My name is Tricia and I am a 53-year-old brain aneurysm survivor. On November 8, 2020, my life was changed forever. I was watching football with my daughter when I passed out and started foaming at the mouth. 911 was called and I came to with the worst headache of my life. The paramedics were sure
it was a bad migraine headache but upon admission to the hospital it was found that I had a ruptured brain aneurysm. The bleed was coiled, and I spent almost a month in the hospital.
I remember waking up in the middle of the night with a migraine then having pressure behind my eyes in the morning. I remember sitting on the couch to watch football with my daughter. I remember being woken and asked if I had a headache and saying that on a scale of 1 – 10 it was a 12. I remember throwing up and then the doctor telling me that I needed brain surgery. I remember he said that I had bleeding in my brain and if I didn’t have surgery I would die. As someone who takes such good care of their body, I remember thinking how could this happen to me!
I don’t remember passing out and my daughter cleaning my face as I was foaming at the mouth. I don’t remember being put in an ambulance. I don’t remember the scan of my brain or anything about the surgery.
It was almost 3 weeks later that I have clear memories of being in the hospital. Somehow, I knew that I had a brain aneurysm burst and that I was in the ICU but I only have few memories of that time. The neurosurgeon told me that would happen, and I am pretty glad that I don’t remember all that had happened to me during those first 3 weeks. I spent another week in the hospital on the neuro floor where my recovery continued. Finally headed home using a walker since I had just spent a month in the hospital laying in a bed with limited opportunities to stand up.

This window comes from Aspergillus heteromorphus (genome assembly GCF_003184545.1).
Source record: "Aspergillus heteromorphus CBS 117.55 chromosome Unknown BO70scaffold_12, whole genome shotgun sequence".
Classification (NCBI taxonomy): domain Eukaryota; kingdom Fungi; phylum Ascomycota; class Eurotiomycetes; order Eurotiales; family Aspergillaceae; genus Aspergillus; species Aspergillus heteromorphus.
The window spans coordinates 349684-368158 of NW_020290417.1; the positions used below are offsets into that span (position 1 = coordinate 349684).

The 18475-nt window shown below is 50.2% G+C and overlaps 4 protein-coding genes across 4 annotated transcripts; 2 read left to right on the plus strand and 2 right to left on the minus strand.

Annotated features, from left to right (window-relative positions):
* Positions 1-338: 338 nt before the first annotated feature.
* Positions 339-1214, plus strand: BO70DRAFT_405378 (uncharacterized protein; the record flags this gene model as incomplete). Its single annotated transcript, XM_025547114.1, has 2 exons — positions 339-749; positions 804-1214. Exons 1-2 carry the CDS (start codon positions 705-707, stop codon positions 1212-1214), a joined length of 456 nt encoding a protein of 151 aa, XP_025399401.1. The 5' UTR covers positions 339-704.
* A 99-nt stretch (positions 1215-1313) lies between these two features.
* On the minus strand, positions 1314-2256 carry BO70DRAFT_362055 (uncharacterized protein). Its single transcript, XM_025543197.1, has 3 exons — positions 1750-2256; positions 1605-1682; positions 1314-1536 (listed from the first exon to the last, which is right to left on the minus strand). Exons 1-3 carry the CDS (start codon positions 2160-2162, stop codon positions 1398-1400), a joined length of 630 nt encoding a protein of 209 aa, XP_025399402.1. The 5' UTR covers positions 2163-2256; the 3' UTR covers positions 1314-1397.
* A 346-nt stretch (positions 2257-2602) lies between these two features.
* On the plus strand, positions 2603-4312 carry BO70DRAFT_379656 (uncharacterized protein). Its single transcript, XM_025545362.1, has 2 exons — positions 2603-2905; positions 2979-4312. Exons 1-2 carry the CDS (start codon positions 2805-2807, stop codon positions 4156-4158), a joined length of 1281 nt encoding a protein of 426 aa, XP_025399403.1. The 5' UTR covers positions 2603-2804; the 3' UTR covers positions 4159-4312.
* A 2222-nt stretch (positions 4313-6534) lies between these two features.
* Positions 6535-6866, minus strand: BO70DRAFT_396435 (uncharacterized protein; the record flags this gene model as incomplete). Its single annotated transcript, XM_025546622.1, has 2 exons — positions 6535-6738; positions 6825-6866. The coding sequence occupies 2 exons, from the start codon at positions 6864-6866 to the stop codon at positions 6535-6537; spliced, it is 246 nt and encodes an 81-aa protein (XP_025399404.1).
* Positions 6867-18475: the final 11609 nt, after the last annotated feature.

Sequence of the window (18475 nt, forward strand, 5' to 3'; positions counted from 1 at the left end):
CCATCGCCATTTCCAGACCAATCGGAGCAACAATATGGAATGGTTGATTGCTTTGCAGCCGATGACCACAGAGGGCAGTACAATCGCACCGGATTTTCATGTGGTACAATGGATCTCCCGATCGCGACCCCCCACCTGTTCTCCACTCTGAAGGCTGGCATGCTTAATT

I started with the physical therapist immediately upon my release and got off the walker within the first week. It was then that I understand a comment made to me by the doctor, “You cannot stop events like this from happening to you no matter how well you take care of yourself. You take care of yourself so that you can recover, and recover quickly, from something like this.”
I was, and still am, determined to get my life back. It’s been 2 ½ months since the aneurysm bust and I am now back to work, take long walks at least once a day, take spin classes on my Peloton, lift weights, drive, cook and bake and have taken back control of my life and body. There is still a way to go as I am a runner and want to be back on the road with my running teammates from Jersey Women Strong, but I see that I will be there soon. I have good days and rough days. Recovery is not a straight line up but rather filled with ups and downs. Fortunately, I am surrounded by an amazing support network and talented doctors which make me certain that I will be 100% by the spring, just 6 short months after the aneurysm burst. This whole experience has taken a toll on me physically and mentally, but I work everyday to make sure I am stronger than the previous one. There is a life after this, and not just any life, but an amazing one! My name is Tricia and I am a 53-year-old brain aneurysm survivor!